Many companies, at least in the U.S., don't have mentoring programs as part of a robust strategy to build leadership and train managers. That's despite the fact that leadership and managers drive so many things:
- Employee engagement
- Organisational success (increased profits, decreased costs)
Why have a mentoring program?
Successful managers need to check in with experienced people on difficult issues, getting in-the-moment tips to help them and their careers. Getting instruction is especially important as many managers are promoted without training.
Back in the days of yore and what still happens in the trades is that people move from inexperienced novices to experienced journeymen studying under masters. Masters gave and give newbies ideas, tips, information, and guidance.
This idea of coaching novices happens in life, too. New mothers and even fathers often join parent groups to get ideas and information from people who've already had children. They learn everything from where to buy cloth diapers to what to do about baby teething. People seek counseling when they have issues they need assistance with -- addiction, depression, family issues, spousal problems, etc. Sometimes these counselors have similar issues and have wrestled with those exact problems, providing ideas on how to overcome them. So, getting advice and help is normal.
Yet in the managing world, where it matters so much, rarely do managers get the coaching they need. Their managers often look at organisational results and outcomes, not the behavior (such as communication habits) of managers ... despite it has such a huge impact. Having that third-party, outside view into leadership helps. It takes away the concerns of being vulnerable, being seen as inexperienced, or worried getting advice will affect a manager's pay.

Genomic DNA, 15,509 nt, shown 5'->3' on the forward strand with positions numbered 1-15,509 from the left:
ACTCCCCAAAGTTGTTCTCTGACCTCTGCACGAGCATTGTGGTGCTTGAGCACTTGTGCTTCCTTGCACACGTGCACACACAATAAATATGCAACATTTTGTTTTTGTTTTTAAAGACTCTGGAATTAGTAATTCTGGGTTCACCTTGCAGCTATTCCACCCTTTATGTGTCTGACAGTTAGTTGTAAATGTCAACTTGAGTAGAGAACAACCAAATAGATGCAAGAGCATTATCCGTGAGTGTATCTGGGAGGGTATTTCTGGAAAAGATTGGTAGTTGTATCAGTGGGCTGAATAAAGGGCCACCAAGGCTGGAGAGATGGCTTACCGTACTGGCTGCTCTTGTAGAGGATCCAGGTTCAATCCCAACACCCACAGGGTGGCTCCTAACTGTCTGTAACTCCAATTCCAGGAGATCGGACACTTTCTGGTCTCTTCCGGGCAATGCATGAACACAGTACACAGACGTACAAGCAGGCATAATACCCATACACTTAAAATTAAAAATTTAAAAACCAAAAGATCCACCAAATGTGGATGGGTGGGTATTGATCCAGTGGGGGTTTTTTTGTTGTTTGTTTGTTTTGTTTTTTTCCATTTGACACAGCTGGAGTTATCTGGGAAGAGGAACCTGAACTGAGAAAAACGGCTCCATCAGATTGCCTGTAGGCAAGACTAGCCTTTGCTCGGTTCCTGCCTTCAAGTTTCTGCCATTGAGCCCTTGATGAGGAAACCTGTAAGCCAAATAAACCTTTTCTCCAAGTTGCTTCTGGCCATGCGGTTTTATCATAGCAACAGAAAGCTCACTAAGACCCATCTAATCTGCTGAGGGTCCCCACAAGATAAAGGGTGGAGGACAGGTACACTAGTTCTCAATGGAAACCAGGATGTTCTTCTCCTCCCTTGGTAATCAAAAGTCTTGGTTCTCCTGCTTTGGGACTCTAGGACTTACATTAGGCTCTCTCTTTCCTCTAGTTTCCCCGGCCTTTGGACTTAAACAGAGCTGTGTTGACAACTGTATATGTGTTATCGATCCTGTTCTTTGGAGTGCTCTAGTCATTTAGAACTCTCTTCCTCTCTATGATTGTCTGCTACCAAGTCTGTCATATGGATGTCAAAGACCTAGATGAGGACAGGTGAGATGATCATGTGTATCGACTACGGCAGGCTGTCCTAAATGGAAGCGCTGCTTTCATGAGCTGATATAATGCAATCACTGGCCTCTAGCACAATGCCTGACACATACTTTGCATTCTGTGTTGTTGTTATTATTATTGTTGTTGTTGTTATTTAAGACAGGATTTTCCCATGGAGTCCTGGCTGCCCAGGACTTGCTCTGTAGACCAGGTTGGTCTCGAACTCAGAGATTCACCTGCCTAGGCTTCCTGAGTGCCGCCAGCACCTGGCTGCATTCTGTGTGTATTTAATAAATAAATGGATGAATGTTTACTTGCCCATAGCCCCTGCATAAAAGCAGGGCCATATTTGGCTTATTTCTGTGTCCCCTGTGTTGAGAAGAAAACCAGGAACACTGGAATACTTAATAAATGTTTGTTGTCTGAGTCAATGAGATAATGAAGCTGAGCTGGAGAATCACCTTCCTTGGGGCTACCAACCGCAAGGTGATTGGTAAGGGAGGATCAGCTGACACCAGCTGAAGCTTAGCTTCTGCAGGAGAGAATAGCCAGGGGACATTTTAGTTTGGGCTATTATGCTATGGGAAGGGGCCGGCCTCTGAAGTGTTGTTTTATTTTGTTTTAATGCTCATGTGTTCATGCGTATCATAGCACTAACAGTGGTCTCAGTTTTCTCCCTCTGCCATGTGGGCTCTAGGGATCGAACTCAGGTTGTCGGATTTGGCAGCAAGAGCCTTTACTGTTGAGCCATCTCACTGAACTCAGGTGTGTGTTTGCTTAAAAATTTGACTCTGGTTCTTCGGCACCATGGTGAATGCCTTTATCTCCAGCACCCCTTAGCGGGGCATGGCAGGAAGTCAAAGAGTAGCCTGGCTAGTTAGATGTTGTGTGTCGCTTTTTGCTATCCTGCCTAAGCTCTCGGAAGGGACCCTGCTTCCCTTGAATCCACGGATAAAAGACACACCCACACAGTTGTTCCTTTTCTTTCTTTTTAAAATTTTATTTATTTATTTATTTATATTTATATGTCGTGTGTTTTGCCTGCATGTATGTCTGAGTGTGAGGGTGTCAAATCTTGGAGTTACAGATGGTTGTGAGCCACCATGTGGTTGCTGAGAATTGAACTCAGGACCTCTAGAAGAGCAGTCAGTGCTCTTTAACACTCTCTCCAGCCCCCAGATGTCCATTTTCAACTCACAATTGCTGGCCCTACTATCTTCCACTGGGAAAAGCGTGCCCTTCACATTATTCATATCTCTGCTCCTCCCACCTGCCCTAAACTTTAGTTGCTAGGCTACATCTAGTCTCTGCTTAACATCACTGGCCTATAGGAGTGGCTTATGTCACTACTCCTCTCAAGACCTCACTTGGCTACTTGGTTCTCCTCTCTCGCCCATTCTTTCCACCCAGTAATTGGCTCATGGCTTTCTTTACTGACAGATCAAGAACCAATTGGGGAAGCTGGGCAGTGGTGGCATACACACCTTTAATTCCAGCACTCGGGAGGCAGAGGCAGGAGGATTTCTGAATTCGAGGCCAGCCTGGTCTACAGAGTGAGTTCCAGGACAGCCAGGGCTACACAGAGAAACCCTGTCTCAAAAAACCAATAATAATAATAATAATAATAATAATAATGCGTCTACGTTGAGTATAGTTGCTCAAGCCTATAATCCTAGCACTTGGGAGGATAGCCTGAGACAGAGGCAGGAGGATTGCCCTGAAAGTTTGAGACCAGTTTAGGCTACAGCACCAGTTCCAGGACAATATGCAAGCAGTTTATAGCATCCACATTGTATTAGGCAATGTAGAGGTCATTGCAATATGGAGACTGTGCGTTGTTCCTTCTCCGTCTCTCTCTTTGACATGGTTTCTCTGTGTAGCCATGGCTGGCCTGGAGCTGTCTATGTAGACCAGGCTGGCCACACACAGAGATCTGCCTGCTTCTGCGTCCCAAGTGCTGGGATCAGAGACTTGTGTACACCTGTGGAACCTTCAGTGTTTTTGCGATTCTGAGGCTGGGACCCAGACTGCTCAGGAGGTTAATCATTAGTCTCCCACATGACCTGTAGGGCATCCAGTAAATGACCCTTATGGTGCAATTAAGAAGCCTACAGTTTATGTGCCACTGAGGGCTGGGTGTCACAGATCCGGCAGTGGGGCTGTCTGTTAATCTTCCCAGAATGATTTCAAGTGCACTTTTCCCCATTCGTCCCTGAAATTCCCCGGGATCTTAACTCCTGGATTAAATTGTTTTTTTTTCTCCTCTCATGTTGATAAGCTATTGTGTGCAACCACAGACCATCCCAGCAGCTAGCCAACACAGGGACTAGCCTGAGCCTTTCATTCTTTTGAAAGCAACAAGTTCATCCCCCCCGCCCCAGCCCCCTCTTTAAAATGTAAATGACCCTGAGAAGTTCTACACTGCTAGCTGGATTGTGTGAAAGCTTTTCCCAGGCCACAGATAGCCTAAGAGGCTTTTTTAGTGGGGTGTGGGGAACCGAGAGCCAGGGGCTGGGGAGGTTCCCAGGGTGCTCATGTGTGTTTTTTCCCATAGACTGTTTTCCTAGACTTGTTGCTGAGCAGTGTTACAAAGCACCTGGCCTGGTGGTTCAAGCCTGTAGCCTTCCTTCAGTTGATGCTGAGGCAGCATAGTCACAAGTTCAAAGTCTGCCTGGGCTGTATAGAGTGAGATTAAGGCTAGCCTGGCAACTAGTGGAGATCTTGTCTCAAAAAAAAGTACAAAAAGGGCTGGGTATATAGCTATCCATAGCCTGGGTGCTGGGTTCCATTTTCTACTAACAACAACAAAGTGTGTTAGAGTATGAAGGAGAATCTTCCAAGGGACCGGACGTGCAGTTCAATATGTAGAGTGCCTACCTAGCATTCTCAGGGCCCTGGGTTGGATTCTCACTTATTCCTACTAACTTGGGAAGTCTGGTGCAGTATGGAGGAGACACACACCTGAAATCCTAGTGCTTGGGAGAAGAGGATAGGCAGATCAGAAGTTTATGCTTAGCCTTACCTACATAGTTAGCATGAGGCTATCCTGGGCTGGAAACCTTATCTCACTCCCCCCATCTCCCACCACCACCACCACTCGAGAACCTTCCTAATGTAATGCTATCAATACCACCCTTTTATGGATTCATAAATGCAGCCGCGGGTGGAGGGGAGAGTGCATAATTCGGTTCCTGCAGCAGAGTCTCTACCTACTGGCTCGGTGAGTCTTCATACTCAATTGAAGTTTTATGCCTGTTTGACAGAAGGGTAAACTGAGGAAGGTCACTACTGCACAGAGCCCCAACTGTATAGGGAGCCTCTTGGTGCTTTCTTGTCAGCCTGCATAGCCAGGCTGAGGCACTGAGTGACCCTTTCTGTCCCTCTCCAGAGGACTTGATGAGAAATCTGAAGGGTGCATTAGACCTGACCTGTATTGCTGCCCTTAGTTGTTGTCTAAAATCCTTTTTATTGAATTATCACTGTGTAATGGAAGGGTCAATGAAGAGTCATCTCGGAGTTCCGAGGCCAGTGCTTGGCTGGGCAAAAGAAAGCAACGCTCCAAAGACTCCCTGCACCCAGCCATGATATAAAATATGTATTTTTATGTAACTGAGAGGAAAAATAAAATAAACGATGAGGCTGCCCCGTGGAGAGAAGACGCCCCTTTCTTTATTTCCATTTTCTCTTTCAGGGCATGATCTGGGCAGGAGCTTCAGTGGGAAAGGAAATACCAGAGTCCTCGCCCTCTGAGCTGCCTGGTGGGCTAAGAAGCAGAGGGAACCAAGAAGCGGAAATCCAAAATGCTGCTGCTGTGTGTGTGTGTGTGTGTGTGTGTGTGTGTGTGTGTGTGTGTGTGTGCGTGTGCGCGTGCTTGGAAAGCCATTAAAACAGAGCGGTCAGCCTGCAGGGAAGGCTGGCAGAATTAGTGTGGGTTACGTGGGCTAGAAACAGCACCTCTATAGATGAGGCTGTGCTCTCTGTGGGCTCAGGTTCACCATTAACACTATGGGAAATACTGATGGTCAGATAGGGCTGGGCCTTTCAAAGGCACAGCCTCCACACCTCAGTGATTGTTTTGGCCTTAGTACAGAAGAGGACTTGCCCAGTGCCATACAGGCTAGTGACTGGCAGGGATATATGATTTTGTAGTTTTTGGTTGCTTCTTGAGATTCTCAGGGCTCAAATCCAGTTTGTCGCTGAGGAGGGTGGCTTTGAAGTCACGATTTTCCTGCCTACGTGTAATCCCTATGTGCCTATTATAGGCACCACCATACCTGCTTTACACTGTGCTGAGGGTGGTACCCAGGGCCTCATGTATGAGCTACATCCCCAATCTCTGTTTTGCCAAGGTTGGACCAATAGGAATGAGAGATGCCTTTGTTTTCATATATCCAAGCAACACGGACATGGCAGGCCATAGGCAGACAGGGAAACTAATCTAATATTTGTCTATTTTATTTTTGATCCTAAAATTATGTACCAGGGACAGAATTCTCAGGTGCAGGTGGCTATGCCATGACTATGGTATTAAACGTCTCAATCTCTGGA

Mentorship program basics
What does it take for a mentoring program? Very little. In fact, it's probably one of the least costly programs a company can invest in. For success, you really only need a few things:
1. Great leaders who embody what you want in management and leadership who have time to give. You may need incentives here as it's harder to find these experienced leaders.
2. Managers who want to learn from these awesome leaders.
3. General guidelines, such as mentors and mentees must meet monthly, keep the conversation positive and focused on issues, led by the mentee.
4. A no-foul policy when a mentor/mentee relationship doesn't work out.
5. Ways for HR business partners to check in and get feedback on the program.
It's best to start informal and small, working out kinks, before engaging your entire company. That way, you're ensuring success for a much-needed program while supporting mentors and mentees. After tweaking the basics, you can continue to roll out the mentoring program to larger groups.
Mentoring is a win
You'll see improvements in your company, meeting goals more regularly and increased productivity. You'll also notice more engaged employees as well as all the benefits of that engagement -- increased customer service, quality, safety, etc. For HR business partners, you'll even see a better leadership pipeline to replace experienced retired workers. That makes your job easier. Managers will be happy too, and you'll be able to retain the ones you'd like to grow.
Tami Matthews has been an internal communications professional for about 15 years, helping companies communicate change, goals, programs, IT projects, and more. Now she works for ElevatePoint as a content strategist where she writes about the intersection of communication and technology. In her spare time, she writes, watches science fiction and any BBC production, and reads.